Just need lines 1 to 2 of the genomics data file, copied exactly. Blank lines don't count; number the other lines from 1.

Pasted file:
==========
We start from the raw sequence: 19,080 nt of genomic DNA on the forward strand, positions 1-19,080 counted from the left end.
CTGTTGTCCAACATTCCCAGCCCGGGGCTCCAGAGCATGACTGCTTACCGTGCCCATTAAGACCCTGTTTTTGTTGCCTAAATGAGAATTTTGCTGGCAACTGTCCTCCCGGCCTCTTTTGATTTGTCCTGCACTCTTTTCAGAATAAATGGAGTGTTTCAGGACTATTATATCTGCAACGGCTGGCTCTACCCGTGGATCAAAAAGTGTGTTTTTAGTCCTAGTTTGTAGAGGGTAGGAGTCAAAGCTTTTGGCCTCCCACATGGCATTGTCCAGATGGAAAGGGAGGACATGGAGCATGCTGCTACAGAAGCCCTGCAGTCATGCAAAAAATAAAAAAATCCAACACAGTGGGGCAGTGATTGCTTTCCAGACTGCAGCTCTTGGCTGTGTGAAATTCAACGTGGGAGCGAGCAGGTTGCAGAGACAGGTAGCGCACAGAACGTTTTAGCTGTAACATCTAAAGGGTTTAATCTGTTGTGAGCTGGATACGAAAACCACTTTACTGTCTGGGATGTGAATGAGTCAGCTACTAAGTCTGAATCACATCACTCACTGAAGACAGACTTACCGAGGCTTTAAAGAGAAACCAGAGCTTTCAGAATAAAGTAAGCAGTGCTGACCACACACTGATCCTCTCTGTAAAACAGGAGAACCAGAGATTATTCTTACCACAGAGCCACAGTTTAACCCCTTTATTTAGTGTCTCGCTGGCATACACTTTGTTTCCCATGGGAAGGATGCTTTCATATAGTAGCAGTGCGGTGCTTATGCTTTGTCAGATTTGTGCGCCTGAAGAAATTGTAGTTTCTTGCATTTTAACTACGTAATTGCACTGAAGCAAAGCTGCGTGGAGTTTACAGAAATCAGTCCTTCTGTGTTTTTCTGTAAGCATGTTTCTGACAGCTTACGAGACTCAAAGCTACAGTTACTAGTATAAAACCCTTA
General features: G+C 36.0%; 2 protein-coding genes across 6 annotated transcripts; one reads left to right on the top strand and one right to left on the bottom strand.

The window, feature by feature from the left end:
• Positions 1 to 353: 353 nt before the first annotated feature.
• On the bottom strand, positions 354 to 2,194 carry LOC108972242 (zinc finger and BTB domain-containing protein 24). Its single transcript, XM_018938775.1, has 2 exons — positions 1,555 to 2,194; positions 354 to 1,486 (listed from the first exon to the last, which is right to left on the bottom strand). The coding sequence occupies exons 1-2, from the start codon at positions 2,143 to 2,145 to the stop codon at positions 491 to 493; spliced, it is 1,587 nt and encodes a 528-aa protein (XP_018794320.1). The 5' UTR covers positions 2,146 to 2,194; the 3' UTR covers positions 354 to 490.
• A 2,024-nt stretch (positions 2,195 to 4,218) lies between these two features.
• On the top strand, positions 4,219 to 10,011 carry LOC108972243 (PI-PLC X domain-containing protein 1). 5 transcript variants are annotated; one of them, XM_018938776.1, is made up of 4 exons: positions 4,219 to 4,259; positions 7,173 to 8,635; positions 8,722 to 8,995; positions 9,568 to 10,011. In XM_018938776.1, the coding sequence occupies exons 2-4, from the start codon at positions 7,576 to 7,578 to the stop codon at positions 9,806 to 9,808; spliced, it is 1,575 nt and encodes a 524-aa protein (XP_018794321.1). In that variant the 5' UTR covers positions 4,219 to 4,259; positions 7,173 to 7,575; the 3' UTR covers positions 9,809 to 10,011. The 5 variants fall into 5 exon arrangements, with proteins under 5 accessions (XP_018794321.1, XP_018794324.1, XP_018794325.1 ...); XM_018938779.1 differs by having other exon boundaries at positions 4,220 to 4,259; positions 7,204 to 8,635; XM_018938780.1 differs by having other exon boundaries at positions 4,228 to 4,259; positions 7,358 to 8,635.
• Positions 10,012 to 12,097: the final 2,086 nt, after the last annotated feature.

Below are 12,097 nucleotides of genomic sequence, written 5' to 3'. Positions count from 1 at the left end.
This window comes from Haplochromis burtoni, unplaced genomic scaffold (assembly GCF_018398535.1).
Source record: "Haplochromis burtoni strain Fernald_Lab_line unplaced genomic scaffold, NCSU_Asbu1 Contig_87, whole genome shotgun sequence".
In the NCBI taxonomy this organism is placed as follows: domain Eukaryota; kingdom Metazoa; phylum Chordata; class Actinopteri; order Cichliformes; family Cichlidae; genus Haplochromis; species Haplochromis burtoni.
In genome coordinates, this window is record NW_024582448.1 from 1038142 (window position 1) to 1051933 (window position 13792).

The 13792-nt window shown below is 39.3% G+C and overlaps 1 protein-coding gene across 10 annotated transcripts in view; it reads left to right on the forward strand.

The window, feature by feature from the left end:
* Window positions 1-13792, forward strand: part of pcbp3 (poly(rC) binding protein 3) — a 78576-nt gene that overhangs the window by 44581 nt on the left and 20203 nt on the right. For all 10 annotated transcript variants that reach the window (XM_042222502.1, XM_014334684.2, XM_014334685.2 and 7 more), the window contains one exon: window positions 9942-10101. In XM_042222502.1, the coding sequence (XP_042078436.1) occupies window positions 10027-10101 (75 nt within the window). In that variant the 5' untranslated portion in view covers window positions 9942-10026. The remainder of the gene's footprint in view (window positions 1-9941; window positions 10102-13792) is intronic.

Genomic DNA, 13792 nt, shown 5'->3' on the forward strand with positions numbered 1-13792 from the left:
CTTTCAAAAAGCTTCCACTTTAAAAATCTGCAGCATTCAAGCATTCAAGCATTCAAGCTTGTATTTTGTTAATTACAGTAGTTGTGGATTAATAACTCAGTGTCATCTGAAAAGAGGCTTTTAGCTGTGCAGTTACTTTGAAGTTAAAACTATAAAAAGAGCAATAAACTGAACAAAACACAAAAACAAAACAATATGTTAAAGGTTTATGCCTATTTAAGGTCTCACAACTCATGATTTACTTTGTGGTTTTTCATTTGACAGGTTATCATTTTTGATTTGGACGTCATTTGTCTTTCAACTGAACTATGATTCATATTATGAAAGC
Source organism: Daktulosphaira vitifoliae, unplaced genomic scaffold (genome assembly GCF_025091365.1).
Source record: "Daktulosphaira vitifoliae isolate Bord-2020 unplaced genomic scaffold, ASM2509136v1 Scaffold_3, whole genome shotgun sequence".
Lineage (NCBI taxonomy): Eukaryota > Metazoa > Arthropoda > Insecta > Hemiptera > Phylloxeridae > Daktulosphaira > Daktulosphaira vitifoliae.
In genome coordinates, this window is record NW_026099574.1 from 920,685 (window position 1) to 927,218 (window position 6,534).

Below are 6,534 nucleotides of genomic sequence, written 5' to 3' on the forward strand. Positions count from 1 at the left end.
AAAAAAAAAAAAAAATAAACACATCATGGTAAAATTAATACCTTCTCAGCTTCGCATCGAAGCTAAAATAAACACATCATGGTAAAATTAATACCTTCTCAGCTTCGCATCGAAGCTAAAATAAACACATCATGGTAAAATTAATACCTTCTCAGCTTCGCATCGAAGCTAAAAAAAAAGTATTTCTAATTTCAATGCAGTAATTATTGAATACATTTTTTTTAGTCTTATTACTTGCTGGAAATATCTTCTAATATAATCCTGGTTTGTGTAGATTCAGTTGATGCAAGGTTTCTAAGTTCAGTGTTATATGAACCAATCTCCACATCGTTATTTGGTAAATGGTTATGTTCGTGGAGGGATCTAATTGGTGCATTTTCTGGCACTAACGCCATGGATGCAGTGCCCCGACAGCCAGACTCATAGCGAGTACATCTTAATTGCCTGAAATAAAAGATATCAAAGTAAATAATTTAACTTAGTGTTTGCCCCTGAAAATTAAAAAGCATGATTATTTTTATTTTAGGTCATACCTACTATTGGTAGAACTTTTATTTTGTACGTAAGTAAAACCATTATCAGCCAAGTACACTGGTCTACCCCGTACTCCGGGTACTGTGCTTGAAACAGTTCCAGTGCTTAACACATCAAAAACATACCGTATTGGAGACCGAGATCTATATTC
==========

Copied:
We start from the raw sequence: 19,080 nt of genomic DNA on the forward strand, positions 1-19,080 counted from the left end.
CTGTTGTCCAACATTCCCAGCCCGGGGCTCCAGAGCATGACTGCTTACCGTGCCCATTAAGACCCTGTTTTTGTTGCCTAAATGAGAATTTTGCTGGCAACTGTCCTCCCGGCCTCTTTTGATTTGTCCTGCACTCTTTTCAGAATAAATGGAGTGTTTCAGGACTATTATATCTGCAACGGCTGGCTCTACCCGTGGATCAAAAAGTGTGTTTTTAGTCCTAGTTTGTAGAGGGTAGGAGTCAAAGCTTTTGGCCTCCCACATGGCATTGTCCAGATGGAAAGGGAGGACATGGAGCATGCTGCTACAGAAGCCCTGCAGTCATGCAAAAAATAAAAAAATCCAACACAGTGGGGCAGTGATTGCTTTCCAGACTGCAGCTCTTGGCTGTGTGAAATTCAACGTGGGAGCGAGCAGGTTGCAGAGACAGGTAGCGCACAGAACGTTTTAGCTGTAACATCTAAAGGGTTTAATCTGTTGTGAGCTGGATACGAAAACCACTTTACTGTCTGGGATGTGAATGAGTCAGCTACTAAGTCTGAATCACATCACTCACTGAAGACAGACTTACCGAGGCTTTAAAGAGAAACCAGAGCTTTCAGAATAAAGTAAGCAGTGCTGACCACACACTGATCCTCTCTGTAAAACAGGAGAACCAGAGATTATTCTTACCACAGAGCCACAGTTTAACCCCTTTATTTAGTGTCTCGCTGGCATACACTTTGTTTCCCATGGGAAGGATGCTTTCATATAGTAGCAGTGCGGTGCTTATGCTTTGTCAGATTTGTGCGCCTGAAGAAATTGTAGTTTCTTGCATTTTAACTACGTAATTGCACTGAAGCAAAGCTGCGTGGAGTTTACAGAAATCAGTCCTTCTGTGTTTTTCTGTAAGCATGTTTCTGACAGCTTACGAGACTCAAAGCTACAGTTACTAGTATAAAACCCTTA